NPR’s Ari Shapiro talks with The Economist’s John Peet about the results of the U.K. general election, which determines how the country moves forward with Brexit.
ARI SHAPIRO, HOST:
The British elections have reordered politics in the U.K. It was a wipeout for the left-wing Labour Party, and Prime Minister Boris Johnson’s Conservative Party comes out stronger than they’ve been in years. Johnson says this gives him an overwhelming mandate to get Brexit done. John Peet is an editor for The Economist covering politics and Brexit. Welcome back to the program.
JOHN PEET: Yes, hello.
SHAPIRO: First, just how big a victory was this for Boris Johnson?
PEET: Well, it was right at the top end of expectations. I think most of the opinion polls suggested the Conservatives had a significant lead over Labour, but they had narrowed in recent weeks. And there was some talk until yesterday of, possibly, him not having a majority at all.
PEET: So I think it’s a pretty strong personal triumph for Boris Johnson.
SHAPIRO: This triumph of the Tory party is such a shift from just a few months ago, when members of the party were changing sides to deny Boris Johnson a majority in parliament. What changed?
PEET: Two things have happened. I mean, the first is that Boris Johnson is a strong believer in Brexit, unlike his predecessor Theresa May, who didn’t really have enthusiasm for it. And the other thing that happened that has been critical over the year is that Nigel Farage’s Brexit Party, which really sort of emerged at the beginning of the year and started to threaten the Tories, started to diminish because Boris Johnson presented a Brexit deal that even Farage’s own voters saw as quite a hard form of Brexit. So towards the end of this election, the Brexit Party more or less imploded, and their votes went to the Tories.
SHAPIRO: Tell us about how Labour got so demolished in areas that had supported the party for a century in some cases.
PEET: Well, I think that’s partly about Brexit because those same areas also voted very strongly to leave the European Union back in 2016. And a lot of the voters there say, why haven’t we left already? What’s going on? And they’re not impressed. They were not impressed by Jeremy Corbyn, the Labour leader’s ambivalence over Brexit.
PEET: But the other thing, frankly, is enormous doubts about Jeremy Corbyn himself. You know, he presented a very left-wing program with massive spending pledges and threats to sort of, you know, upend capitalism as we know it. And I think a lot of traditional Labour voters, they are from the left. But they just saw this as unrealistic, impossible and a kind of vision of a sort of revolutionary from London rather than a more typical Labour supporter. And he’s just lost touch with his ordinary voters.
SHAPIRO: Labour has traditionally been the party of the workers, and many of these areas in northern England that had voted for Labour for generations are working-class, lower economic status. Boris Johnson, meanwhile, comes from a wealthy, privileged background. How do you think he managed to convince these voters that he is one of them or at least that he will side with them?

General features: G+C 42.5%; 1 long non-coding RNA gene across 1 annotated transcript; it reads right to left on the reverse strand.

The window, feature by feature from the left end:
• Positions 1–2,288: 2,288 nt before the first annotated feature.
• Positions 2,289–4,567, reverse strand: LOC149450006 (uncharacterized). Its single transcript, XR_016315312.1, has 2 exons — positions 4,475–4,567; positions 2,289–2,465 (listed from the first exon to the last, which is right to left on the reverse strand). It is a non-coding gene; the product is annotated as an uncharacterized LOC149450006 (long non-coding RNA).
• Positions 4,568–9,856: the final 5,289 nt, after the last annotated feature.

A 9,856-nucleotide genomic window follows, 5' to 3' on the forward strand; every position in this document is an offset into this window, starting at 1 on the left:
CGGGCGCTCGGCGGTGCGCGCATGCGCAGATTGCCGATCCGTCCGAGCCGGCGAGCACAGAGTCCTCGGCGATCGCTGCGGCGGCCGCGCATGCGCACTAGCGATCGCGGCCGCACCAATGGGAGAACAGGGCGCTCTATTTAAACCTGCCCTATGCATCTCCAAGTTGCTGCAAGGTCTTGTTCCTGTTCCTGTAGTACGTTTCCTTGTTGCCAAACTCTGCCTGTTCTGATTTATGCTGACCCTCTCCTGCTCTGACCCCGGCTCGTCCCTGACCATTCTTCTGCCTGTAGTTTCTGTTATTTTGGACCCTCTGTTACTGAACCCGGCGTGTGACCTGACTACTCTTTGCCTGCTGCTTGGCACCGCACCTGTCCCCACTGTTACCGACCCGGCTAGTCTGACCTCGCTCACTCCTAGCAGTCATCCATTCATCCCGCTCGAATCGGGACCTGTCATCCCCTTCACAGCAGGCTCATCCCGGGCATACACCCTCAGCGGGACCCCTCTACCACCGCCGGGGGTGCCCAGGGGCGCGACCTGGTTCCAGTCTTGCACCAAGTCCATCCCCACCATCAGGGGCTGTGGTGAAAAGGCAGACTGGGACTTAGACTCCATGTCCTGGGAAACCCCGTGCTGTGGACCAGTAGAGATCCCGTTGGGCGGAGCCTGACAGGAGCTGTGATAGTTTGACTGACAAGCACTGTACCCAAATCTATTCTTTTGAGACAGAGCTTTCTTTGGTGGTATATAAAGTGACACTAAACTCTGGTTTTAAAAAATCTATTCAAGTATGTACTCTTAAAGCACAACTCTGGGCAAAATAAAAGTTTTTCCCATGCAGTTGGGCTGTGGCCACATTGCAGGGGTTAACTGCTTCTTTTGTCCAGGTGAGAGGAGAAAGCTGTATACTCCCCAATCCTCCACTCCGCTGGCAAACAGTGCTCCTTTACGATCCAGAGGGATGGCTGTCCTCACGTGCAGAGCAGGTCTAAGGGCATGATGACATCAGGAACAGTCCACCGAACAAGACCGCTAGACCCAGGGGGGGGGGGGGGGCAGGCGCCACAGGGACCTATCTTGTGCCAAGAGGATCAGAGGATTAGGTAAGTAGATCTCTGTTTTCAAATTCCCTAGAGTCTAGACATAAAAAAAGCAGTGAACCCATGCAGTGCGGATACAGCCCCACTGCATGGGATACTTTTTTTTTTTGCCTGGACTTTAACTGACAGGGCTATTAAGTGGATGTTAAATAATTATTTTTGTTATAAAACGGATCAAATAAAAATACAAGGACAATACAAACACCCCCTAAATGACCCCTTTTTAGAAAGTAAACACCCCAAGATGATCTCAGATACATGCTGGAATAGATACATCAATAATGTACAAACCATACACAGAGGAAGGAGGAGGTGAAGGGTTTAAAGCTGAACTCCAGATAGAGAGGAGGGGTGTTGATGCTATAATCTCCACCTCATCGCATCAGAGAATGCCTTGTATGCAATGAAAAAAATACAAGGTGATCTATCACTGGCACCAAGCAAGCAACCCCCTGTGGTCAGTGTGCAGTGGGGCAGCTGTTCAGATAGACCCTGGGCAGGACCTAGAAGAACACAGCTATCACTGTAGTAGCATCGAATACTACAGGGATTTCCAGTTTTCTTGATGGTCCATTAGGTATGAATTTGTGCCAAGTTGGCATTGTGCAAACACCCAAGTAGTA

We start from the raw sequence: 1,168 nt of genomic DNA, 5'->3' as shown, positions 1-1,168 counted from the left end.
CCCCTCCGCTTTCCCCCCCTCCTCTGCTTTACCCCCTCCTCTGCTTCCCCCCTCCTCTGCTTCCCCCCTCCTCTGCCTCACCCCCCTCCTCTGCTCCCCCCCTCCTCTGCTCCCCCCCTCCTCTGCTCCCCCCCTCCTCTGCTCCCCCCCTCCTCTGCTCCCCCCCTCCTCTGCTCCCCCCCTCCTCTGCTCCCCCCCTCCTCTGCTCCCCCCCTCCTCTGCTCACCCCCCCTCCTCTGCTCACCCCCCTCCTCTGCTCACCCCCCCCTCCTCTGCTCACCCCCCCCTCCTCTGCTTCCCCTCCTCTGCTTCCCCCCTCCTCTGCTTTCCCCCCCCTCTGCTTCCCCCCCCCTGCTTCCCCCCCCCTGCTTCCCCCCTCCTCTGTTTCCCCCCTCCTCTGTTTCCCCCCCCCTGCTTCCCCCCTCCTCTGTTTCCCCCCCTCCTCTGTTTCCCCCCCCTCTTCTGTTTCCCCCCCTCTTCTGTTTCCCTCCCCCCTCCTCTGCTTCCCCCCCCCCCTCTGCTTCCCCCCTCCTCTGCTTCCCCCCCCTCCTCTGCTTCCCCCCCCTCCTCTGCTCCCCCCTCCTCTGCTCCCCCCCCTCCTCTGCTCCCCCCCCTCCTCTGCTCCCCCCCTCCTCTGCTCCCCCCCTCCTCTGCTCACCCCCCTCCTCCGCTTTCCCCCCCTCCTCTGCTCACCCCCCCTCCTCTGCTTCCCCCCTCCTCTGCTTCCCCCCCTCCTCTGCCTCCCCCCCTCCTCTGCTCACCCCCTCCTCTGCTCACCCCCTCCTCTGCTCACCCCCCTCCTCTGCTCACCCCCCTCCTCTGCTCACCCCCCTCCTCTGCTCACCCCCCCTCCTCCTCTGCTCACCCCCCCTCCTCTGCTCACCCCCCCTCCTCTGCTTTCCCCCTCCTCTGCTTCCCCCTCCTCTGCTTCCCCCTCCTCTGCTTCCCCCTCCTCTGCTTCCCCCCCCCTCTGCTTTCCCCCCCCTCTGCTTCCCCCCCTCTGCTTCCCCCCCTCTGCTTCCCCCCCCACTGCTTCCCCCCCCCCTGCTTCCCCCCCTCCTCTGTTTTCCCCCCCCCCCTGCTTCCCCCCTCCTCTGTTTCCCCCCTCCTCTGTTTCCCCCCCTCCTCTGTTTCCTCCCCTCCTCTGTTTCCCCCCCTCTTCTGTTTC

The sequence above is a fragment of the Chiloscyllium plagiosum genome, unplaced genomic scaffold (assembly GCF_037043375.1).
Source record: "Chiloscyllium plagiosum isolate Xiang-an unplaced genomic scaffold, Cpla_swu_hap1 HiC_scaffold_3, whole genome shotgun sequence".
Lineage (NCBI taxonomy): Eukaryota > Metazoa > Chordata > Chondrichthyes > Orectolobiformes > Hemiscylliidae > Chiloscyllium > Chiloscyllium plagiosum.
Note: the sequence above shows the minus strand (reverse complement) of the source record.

PEET: Well, to be honest, I think there’s a sort of parallel here with what Donald Trump managed to do in the United States.
SHAPIRO: I was going to ask. Yeah.
PEET: What he did – first of all, over Brexit, obviously, he said, look. You guys voted to leave the European Union. I’m the one you need to back in order to deliver Brexit and deliver the future that that promises. But he also managed to, you know, play on the fact that, you know, with Brexit and a promise to spend more money on the National Health Service, the Conservatives would do more to stand up for the ordinary working man and would do more than Labour. And that was enough, I think, to persuade these voters to give a try to Boris Johnson.
Some of them – some of the commentators and the people who know these regions well say that, in effect, they have lent their votes to Boris Johnson, which means that if he doesn’t deliver what they want – you know, rising living standards and so on – he could lose those votes in the next election. They’re not permanently Tory.
SHAPIRO: You could be describing Wisconsin and Pennsylvania here.
PEET: I think that’s exactly the thing, you know? This is a kind of blue-collar vote for the Tories, which is unusual. It could last, but he shouldn’t take it for granted.
SHAPIRO: If I could just ask you to look ahead, Boris Johnson is promising he will get Brexit done by January 31. Do you think that’s reliable?
PEET: Yes, he will do that. But the problem that that leaves is that’s only the first stage. That’s the withdrawal. The much more complicated question is the future relationship with the European Union, and that has to be negotiated. And it will be a very long, drawn-out process, and we could easily have trouble with the planned deadline for completing that negotiation, which is the end of next year. That may not be enough time.
SHAPIRO: John Peet of The Economist, thank you.
PEET: Thank you.
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